A Foreclosure occurs when a homeowner misses his or her payments and defaults on the mortgage. Property in foreclosure is often referred to as “distressed” because the owner is in financial distress and is behind on his or her payments. The owner’s financial distress can be caused by a variety of unfortunate circumstances. This often results in a bargain buying opportunity for a well-informed homebuyer or investor, who can end up helping the homeowner avoid serious credit problems.
A foreclosure doesn’t just happen overnight. A typical foreclosure timeline can extend over several months. Each stage of the foreclosure process offers different types of opportunities for the buyer. The three stages of the Foreclosure process are (1) Pre-Foreclosure (2) Foreclosure Sale/Auction and (3) REO or Real Estate Owned by the Bank. Our site offers information and listings for all three phases of the Foreclosure process.
Pre foreclosure represents the first stage in the foreclosure process.
In this phase, the homeowner has missed at least one payment and is now considered delinquent on the loan. A pre foreclosure can also be referred to as a NOD (notice of default) or Lis Pendens, which is a formal warning sent to the borrower on a loan regarding the delinquent payment(s).
The auction is the stage of the foreclosure process after the pre-foreclosure phase of the property has ended.
You can attend an auction (typically at the steps of the county courthouse) and bid on the home, just like any other auction.
During an auction, the lender is now seeking to recapture its losses by auctioning the property in a public sale to the highest bidder. At an auction sale, buyers are typically required to pay in cash and have little time to research the property beforehand. However, an auction sale can offer some of the best bargains, often times as much as 35 to 50 percent below market value.
REO stands for Real Estate Owned (by the Bank.) REO properties are another great opportunity to purchase foreclosures. The REO stage is the process after the auction, when the lender is either the successful bidder or there are no bids at all. In either case, the bank becomes the legal property owner and the property is considered a “non-performing asset” of the bank, which is a fancy way of saying the bank doesn’t want to hold on to the property. This means a solid buying opportunity for you, the homebuyer. While buying property from the bank is the easiest way to purchase a foreclosure, the savings opportunities are typically less than buying a pre-foreclosure or auction property.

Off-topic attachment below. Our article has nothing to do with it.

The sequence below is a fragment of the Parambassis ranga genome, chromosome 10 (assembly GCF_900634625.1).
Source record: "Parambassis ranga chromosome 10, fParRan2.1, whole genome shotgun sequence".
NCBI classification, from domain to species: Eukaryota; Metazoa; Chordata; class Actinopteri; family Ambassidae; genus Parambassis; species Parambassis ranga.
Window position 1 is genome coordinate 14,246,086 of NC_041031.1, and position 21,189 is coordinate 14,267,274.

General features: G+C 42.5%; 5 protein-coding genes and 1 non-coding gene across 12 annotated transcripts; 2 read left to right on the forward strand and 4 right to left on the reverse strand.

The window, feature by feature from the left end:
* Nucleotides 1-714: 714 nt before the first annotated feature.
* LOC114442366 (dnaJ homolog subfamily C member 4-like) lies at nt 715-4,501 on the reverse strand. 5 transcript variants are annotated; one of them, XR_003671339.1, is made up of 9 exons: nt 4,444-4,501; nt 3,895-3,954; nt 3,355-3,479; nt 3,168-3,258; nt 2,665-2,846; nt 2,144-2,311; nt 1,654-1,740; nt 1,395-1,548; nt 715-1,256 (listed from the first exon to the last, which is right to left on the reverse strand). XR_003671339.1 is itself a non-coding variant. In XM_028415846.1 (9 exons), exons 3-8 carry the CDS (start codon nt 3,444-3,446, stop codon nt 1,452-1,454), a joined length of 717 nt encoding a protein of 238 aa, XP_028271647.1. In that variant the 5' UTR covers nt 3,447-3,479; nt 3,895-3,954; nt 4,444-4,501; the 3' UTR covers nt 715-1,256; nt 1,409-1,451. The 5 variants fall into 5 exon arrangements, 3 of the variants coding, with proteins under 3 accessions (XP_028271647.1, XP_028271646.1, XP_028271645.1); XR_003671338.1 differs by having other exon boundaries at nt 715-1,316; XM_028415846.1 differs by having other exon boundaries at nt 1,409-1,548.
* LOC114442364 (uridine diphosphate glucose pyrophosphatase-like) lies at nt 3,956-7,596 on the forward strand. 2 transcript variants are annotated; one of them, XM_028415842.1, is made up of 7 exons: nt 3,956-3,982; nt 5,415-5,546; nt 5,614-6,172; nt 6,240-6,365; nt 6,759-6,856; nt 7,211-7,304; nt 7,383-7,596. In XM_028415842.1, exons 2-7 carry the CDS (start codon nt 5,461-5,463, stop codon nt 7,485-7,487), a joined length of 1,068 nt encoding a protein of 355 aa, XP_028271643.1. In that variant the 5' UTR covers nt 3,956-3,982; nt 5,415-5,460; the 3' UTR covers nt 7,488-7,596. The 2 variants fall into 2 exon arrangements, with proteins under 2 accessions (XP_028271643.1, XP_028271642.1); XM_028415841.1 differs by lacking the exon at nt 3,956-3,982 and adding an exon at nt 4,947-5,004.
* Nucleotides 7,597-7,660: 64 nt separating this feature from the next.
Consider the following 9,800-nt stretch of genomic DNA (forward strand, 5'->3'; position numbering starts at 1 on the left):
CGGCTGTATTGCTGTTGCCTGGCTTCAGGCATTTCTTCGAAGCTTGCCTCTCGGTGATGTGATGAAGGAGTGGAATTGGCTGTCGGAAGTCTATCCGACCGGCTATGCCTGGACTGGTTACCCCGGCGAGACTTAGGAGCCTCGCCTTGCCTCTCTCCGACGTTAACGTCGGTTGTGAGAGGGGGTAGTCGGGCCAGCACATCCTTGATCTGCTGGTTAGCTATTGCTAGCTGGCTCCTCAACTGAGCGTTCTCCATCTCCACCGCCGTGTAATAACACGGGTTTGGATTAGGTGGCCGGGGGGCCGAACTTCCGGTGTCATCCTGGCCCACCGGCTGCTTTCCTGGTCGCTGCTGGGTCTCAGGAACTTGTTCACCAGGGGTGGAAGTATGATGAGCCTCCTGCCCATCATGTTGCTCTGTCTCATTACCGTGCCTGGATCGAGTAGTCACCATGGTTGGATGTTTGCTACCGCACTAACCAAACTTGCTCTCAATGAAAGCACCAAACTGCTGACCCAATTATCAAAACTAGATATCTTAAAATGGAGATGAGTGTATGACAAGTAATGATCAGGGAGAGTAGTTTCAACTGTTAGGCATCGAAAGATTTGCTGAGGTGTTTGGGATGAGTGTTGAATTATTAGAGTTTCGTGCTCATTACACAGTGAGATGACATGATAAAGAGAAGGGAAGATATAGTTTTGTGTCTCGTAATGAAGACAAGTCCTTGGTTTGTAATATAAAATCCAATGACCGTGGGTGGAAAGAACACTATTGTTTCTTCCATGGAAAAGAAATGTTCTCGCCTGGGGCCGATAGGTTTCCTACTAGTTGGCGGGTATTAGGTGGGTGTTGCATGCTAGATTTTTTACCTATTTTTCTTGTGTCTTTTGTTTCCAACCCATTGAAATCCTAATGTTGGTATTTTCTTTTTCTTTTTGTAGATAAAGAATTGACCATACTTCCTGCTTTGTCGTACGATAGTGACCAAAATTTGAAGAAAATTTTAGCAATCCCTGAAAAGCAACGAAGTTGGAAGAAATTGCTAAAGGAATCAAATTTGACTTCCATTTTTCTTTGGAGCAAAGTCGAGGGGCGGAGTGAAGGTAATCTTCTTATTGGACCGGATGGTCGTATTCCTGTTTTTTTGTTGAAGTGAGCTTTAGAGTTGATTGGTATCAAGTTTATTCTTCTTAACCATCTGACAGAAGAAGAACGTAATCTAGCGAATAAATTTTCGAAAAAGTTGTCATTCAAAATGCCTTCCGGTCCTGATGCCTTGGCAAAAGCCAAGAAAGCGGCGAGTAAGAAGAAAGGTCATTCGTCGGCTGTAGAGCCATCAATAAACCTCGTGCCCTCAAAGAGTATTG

HUD is a shorthand term for the U.S. Government’s Department of Housing and Urban Development. HUD’s mission is to increase homeownership, support community development and increase access to affordable housing, free from discrimination, for low- and moderate-income Americans. When someone with a HUD-insured mortgage cannot meet the payments, the lender forecloses on the home, HUD takes ownership of the home and pays the lender what is owed. HUD then sells the home as quickly as possible, often at a discounted price.
There is real potential for significant savings in buying HUD's foreclosed property.
HUD Homes are sold “as-is,” without warranty. That means that HUD will not pay to correct any problems. Even if a HUD Home needs fixing up (and not all of them do), it can be a real bargain! For example, HUD’s asking price on the home will reflect the fact that the buyer will have to invest money to make improvements. HUD might offer special incentives such as an allowance to upgrade the property, a moving expense allowance, or a bonus for closing the sale early. Keep in mind that on most sales, the buyer can request HUD to pay all or a portion of the financing and closing costs. Your real estate agent will have details. We encourage you to get the home professionally inspected before you make an offer so you will know what repairs you may have to make BEFORE you submit your bid.
FSBO is shorthand for “For Sale by Owner” and is pronounced fizzbo. It is normally used to describe a homeowner who sells his or her home without the services of a real estate agent. Across the country, a growing percentage (estimated at 14%) of homeowners are discovering how easy and economical it is to sell their home without a real estate agent. By selling without a real estate agent, homeowners save thousands of dollars on commissions and often pass some of those savings to the homebuyer to make a quick sale.